What is Islamic Banking
Islamic banks appeared on the world scene as active players over two decades ago. But "many of the principles upon which Islamic banking is based have been commonly accepted all over the world, for centuries rather than decades".
The basic principle of Islamic banking is the prohibition of Riba- (Usury - or interest):
"While a basic tenant of Islamic banking - the outlawing of riba, a term that encompasses not only the concept of usury, but also that of interest - has seldom been recognised as applicable beyond the Islamic world, many of its guiding principles have. The majority of these principles are based on simple morality and common sense, which form the bases of many religions, including Islam.
"The universal nature of these principles is immediately apparent even at a cursory glance of non-Muslim literature. Usury was prohibited in both the Old and New Testaments of the Bible, while Shakespeare and many other writers, particularly those writing in the 19th century, have attacked the barbarity of the practice. Much of the morality championed by Victorian writers such as Dickens - ranging from the equitable distribution of wealth through to man's fundamental right to work - is clearly present in modern Islamic society.
"Although the western media frequently suggest that Islamic banking in its present form is a recent phenomenon, in fact, the basic practices and principles date back to the early part of the seventh century." (Islamic Finance: A Euromoney Publication, 1997)
It is evident that Islamic finance was practiced predominantly in the Muslim world throughout the Middle Ages, fostering trade and business activities. In Spain and the Mediterranean and Baltic States, Islamic merchants became indispensable middlemen for trading activities. It is claimed that many concepts, techniques, and instruments of Islamic finance were later adopted by European financiers and businessmen.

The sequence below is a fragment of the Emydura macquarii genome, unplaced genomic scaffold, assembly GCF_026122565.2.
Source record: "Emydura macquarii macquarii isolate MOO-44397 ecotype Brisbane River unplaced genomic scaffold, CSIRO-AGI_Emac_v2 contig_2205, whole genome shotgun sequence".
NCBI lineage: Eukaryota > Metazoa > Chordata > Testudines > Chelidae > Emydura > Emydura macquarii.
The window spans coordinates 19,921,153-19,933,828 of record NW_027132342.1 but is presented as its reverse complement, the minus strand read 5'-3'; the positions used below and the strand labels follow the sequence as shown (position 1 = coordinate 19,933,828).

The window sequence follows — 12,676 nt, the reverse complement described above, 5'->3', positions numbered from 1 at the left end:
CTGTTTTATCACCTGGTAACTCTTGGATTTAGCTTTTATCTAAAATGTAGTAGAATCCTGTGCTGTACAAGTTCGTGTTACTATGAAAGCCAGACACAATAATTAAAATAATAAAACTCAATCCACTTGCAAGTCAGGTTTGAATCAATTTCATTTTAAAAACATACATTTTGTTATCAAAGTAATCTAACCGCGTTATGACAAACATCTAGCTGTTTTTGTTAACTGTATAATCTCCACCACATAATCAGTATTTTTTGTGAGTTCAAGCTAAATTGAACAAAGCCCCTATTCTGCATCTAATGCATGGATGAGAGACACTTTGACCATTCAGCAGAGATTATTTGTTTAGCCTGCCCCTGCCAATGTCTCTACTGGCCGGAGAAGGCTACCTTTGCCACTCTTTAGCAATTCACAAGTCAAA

The revival of Islamic banking coincided with the world-wide celebration of the advent of the 15th Century of Islamic calendar (Hijra) in 1976. At the same time financial resources of Muslims particularly those of the oil producing countries, received a boost due to rationalization of the oil prices, which had hitherto been under the control of foreign oil Corporations. These events led Muslims' to strive to model their lives in accordance with the ethics and philosophy of Islam.
Disenchantment with the value neutral capitalist and socialist financial systems led not only Muslims but also others to look for ethical values in their financial dealings and in the West some financial organisations have opted for ethical operations.
Islam not only prohibits dealing in interest but also in liquor, pork, gambling, pornography and anything else, which the Shariah (Islamic Law) deems Haram (unlawful). Islamic banking is an instrument for the development of an Islamic economic order. Some of the salient features of this order may be summed up as:
While permitting the individual the right to seek his economic well-being, Islam makes a clear distinction between what is Halal (lawful) and what is haram (forbidden) in pursuit of such economic activity. In broad terms, Islam forbids all forms of economic activity, which are morally or socially injurious.
While acknowledging the individual's right to ownership of wealth legitimately acquired, Islam makes it obligatory on the individual to spend his wealth judiciously and not to hoard it, keep it idle or to squander it.
While allowing an individual to retain any surplus wealth, Islam seeks to reduce the margin of the surplus for the well-being of the community as a whole, in particular the destitute and deprived sections of society by participation in the process of Zakat.
While making allowance for the ways of human nature and yet not yielding to the consequences of its worst propensities, Islam seeks to prevent the accumulation of wealth in a few hands to the detriment of society as a whole, by its laws of inheritance.
Viewed as a whole, the economic system envisaged by Islam aims at social justice without inhibiting individual enterprise beyond the point where it becomes not only collectively injurious but also individually self-destructive.
The Islamic financial system employs the concept of participation in the enterprise, utilizing the funds at risk on a profit-and- loss-sharing basis. This by no means implies that investments with financial institutions are necessarily speculative. This can be excluded by careful investment policy, diversification of risk and prudent management by Islamic financial institutions.
It is possible, that investment in Islamic financial institutions can provide potential profit in proportion to the risk assumed to satisfy the differing demands of participants in the contemporary environment and within the guidelines of the Shariah.
The concept of profit-and-loss sharing, as a basis of financial transactions is a progressive one as it distinguishes good performance from the bad and the mediocre. This concept therefore encourages better resource management.
Islamic banks are structured to retain a clearly differentiated status between shareholders' capital and clients' deposits in order to ensure correct profit-sharing according to Islamic Law.